As production volumes increase, fixed costs are spread out over a larger number of parts. More expensive and precise hard tooling is sometimes offered with high volume circuits. Laser technology is also used widely for singulation in flex circuit fabrication, offering excising precision without the fixed cost of tooling. Laser costs can be a bit more expensive for an individual circuit, but adoption does help avoid or delay a commitment to a more costly tooling package.

Pricing Generalities

In the world of printed circuits, the relationship between cost and price can be pretty tenuous. With niche players segmenting the market by volume, delivery time, market desirability and targeted customer penetration strategies it is easy to understand why significant variation in pricing occurs among different suppliers. This variation can be further complicated by how busy a factory is at any given time. With this abundance of constantly changing variables, it is pretty difficult to make generalizations about product pricing.

Advantages of flexible printed circuits

The advantages of flexible printed circuits (FPC) are manifold:

  • flexible
  • very thin
  • Flame-retardant, class 94V0
  • solderable
  • inexpensive
  • customizable

Furthermore, flexible printed circuit boards can be expanded with various special options for special applications, such as shielding foil, partial stiffening or “dimples” for better contacting, such as with ink cartridges on a printer.

Material & properties of Flex PCB

A typical material for flexible circuit boards is polyimide (not to be confused with polyamide). Polyimide itself has a higher temperature resistance than the standard FR4 material used for rigid PCBs. However, many flex PCBs also use epoxy, e.g. when a masking film is applied as a solder stop. There are also various flexible base materials, some of which contain layers of epoxy. For example, epoxy is used to apply the copper layer to the polyimide. As a result, the temperature resistance of the entire flexible printed circuit board is reduced again compared to pure polyimide (adhesive-less material).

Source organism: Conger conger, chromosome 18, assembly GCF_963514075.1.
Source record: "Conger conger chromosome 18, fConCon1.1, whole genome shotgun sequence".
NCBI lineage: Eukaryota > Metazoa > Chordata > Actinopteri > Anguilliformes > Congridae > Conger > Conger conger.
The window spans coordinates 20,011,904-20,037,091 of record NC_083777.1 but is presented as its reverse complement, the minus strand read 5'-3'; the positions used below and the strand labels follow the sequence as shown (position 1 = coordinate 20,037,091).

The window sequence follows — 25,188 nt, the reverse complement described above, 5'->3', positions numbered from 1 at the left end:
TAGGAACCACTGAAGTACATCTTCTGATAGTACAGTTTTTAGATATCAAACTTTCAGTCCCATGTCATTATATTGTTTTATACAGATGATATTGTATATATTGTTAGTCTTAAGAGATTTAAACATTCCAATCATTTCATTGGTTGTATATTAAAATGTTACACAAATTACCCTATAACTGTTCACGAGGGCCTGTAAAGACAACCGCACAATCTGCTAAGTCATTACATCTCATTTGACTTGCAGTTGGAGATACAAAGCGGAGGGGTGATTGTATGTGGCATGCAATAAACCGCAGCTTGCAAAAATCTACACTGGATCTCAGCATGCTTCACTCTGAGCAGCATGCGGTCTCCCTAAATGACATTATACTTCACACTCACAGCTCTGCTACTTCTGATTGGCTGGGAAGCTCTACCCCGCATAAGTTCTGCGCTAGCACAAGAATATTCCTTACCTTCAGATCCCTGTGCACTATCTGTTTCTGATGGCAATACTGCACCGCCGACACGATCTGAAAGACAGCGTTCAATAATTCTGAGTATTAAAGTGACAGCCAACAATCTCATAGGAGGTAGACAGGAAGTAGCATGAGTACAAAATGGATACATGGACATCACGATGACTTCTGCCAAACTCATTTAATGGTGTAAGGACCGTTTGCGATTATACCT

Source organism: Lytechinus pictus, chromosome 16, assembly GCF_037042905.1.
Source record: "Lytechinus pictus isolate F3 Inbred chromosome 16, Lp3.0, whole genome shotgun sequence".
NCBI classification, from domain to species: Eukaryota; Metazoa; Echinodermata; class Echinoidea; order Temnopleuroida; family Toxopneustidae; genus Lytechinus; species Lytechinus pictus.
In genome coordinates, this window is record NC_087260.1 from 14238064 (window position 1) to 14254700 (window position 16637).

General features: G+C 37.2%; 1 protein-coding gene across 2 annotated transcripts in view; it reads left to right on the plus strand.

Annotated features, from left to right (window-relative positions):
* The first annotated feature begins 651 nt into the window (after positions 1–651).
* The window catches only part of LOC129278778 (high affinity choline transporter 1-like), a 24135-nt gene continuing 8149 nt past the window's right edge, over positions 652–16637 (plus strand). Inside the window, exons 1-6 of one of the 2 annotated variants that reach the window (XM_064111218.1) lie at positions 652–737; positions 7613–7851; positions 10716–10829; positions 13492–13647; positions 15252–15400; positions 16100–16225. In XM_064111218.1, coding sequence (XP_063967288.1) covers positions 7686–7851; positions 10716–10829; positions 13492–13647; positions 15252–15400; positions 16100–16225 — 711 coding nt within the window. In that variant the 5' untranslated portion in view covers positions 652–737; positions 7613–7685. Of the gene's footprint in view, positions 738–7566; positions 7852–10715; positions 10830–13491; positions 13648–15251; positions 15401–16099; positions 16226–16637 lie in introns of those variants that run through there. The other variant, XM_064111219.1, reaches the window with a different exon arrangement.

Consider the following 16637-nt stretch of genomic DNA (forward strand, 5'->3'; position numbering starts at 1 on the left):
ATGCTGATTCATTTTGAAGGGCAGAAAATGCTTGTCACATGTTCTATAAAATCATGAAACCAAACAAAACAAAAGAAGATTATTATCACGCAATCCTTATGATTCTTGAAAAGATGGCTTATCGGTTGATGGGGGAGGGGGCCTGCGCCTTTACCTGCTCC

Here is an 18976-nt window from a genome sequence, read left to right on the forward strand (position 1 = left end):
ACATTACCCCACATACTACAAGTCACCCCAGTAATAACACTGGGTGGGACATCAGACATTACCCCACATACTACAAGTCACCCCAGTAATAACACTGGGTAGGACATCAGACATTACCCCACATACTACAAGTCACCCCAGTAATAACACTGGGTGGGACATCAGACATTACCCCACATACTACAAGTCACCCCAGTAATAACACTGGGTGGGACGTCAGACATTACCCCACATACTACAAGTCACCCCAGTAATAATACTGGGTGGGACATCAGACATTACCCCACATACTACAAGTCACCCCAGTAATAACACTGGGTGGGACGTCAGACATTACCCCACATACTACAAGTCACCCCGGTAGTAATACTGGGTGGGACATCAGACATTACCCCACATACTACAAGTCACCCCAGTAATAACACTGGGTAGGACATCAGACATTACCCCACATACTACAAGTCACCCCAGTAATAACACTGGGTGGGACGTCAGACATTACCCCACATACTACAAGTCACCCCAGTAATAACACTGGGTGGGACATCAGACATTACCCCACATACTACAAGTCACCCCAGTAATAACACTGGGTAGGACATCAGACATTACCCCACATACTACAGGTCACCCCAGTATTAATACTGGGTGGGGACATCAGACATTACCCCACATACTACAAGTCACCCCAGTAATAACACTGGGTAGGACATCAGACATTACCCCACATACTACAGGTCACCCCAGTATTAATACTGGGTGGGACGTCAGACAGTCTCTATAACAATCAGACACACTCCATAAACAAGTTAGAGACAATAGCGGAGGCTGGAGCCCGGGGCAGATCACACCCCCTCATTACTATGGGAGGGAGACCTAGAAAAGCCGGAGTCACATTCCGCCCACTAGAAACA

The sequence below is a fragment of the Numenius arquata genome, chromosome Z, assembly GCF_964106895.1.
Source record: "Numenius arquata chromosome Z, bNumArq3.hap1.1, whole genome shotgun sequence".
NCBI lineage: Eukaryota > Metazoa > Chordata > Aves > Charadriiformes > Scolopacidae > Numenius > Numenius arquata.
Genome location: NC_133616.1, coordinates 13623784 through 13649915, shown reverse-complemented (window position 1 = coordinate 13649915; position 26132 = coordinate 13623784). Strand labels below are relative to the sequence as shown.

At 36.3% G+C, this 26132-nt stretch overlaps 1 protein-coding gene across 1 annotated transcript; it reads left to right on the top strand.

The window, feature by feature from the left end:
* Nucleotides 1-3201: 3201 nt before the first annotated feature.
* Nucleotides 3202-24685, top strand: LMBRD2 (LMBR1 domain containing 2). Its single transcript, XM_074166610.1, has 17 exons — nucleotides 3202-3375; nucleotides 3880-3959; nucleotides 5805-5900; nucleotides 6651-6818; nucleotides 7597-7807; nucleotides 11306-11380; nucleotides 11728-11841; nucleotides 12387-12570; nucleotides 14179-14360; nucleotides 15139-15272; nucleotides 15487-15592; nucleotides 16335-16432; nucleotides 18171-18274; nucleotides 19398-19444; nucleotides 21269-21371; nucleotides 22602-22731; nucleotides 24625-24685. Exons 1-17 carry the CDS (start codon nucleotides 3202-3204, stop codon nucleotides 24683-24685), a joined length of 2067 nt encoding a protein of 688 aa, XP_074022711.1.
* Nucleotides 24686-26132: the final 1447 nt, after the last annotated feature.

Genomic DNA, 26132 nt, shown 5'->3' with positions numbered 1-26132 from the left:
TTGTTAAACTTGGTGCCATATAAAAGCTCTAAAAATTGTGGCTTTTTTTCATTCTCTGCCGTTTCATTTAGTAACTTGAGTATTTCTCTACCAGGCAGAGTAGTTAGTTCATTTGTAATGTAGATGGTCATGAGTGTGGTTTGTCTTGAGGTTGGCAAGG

Types of flexible printed circuit boards (FPC)

With flexible printed circuit boards, a basic distinction must be made between adhesive-free (or adhesive-less) and adhesive-based material. Adhesive-less FPCs do not contain epoxy in the base film (as the base material of FPC is also called because it is so thin). Here, the copper is rolled (annealed) directly onto the polyimide. Adhesive-free materials are therefore usually even thinner and are used when, for example, there are higher temperature requirements or epoxy must not be present in the application for other reasons.

Flexible printed circuit boards